Stand Up Paddle Boards Are Great for Anglers on a Budget

Call me crazy, but I’m starting to believe that SUPs or Stand Up Paddle Boards are some of the most versatile fishing craft the average angler can afford and take to destination fishing locations. I know some might disagree with me, but I’m guessing they don’t have the wherewithal to balance on one–or perhaps even know how to paddle.

You get height on your side, get to stand to cast, and draft almost nothing when using one. Not to mention they cost quite a bit less than a decked out fishing kayak. I’ve used mine at my home for bass, trout and carp. I’ve brought it to upstate New York for smallies and recently targeted redfish in South Carolina.

No, you can’t go off-shore or super long distances on it, but the inflatable SUPs are packable, don’t require any gas and can be used for a number of applications. Case in point, much to my wife’s chagrin, I insisted on bringing my inflatable NRS SUP with us on vacation not knowing what type of water we’d be near. We were staying outside Beaufort, SC, with friends and family. I put the SUP, my daughter’s stroller, car seat, my fishing gear, and luggage in the car. It really wasn’t that much more to bring. I didn’t need a trailer and I checked the SUP in with ease at the airport.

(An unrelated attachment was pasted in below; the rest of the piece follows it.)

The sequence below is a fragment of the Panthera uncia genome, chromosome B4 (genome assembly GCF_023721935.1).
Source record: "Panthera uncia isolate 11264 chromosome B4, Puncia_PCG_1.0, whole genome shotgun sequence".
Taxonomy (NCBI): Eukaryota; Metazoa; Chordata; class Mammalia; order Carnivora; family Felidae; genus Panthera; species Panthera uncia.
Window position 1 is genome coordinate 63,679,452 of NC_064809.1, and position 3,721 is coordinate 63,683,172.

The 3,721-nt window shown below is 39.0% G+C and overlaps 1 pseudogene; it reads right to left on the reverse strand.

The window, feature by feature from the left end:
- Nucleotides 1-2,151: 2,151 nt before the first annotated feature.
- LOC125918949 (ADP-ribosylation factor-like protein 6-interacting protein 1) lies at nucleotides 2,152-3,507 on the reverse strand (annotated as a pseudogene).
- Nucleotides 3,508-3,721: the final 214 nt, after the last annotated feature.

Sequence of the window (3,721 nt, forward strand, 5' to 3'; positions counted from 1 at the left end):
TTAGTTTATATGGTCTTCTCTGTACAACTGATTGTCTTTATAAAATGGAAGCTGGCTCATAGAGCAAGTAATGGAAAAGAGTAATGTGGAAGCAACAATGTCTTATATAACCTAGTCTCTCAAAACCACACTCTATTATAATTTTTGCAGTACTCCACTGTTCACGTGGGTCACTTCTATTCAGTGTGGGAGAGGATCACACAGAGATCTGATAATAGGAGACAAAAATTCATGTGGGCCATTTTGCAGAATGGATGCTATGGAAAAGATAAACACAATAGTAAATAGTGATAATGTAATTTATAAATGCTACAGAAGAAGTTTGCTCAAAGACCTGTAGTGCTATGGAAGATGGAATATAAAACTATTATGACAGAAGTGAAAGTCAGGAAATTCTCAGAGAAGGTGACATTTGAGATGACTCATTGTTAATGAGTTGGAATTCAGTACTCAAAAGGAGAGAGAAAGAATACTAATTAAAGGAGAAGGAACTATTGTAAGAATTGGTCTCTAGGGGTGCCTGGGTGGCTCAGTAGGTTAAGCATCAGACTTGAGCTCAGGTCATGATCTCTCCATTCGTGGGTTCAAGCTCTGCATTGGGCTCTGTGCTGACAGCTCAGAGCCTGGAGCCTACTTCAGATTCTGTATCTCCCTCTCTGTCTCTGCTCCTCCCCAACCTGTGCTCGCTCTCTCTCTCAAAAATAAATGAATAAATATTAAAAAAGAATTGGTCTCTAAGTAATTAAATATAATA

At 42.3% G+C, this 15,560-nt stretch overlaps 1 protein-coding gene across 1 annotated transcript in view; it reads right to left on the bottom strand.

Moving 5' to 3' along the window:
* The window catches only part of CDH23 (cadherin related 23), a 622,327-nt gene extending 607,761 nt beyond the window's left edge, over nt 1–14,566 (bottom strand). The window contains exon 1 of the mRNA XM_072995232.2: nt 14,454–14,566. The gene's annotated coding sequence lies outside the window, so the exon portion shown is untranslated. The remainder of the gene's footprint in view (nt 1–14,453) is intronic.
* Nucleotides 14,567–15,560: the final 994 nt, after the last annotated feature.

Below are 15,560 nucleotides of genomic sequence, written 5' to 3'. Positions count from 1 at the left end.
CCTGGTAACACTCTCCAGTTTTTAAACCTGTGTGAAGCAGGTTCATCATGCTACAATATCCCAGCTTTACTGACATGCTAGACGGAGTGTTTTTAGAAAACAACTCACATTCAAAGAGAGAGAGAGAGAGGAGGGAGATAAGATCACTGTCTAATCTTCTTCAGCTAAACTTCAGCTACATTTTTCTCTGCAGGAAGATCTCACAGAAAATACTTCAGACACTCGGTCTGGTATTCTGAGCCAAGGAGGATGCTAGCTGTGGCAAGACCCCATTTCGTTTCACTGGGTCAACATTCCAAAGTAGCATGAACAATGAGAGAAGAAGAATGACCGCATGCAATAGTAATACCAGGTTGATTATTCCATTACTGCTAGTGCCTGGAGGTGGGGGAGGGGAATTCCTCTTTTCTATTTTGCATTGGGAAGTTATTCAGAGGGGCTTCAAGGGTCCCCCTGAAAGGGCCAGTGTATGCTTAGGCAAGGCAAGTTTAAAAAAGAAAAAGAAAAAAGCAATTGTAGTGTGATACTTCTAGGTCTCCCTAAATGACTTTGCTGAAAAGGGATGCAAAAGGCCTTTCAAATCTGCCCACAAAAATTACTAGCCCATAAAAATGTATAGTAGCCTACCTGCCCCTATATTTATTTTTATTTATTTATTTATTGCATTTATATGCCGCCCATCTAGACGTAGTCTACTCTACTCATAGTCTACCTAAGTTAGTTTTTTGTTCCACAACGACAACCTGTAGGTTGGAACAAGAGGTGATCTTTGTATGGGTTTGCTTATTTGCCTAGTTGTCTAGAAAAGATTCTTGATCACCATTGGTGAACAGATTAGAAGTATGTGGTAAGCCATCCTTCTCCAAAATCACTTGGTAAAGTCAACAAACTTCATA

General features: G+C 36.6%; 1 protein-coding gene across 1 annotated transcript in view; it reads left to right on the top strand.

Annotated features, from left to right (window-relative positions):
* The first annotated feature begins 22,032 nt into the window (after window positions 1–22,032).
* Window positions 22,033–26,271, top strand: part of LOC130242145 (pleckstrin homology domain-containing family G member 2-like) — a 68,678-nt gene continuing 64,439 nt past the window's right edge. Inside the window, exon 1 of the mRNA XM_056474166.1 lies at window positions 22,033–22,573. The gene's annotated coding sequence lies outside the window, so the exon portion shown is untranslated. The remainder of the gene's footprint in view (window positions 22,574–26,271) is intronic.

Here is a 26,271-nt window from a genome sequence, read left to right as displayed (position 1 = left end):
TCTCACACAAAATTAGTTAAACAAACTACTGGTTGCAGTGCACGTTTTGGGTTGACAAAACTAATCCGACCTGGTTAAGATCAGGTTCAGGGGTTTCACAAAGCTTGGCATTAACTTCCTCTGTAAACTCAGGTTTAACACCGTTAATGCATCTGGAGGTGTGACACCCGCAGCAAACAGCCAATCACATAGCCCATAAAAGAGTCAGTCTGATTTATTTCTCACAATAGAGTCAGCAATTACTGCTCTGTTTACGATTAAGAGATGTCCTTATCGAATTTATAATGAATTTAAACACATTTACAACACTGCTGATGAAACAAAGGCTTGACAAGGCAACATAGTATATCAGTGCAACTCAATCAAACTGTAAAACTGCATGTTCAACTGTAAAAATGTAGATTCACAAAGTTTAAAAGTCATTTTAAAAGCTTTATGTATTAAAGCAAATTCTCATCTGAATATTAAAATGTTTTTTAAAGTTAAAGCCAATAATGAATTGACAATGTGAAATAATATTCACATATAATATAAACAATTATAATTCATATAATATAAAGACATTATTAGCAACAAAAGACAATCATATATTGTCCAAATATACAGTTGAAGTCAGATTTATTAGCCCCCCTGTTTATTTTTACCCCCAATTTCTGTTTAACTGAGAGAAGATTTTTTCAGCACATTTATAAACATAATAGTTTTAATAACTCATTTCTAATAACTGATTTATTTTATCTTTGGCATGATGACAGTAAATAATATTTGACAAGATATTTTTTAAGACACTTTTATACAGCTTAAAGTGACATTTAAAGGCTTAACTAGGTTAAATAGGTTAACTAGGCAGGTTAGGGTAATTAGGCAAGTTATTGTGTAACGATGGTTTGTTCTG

Once there, I pumped it up, slid it in on a high tide, and paddled over un-wadeable mud bottom flats to some perfectly wadeable hard-bottomed grass flats I could have never been able to reach on foot. I proceeded to find multiple tailing redfish right out the backdoor of the place we were staying. What could be easier? I personally cannot think of another boat that you can travel with that can slink along the grass flats, power out to reefs, cruise trout rivers, or scout local bass water.

Am I nuts, or are SUPs one of the most economical easy to travel with fishing craft available right now?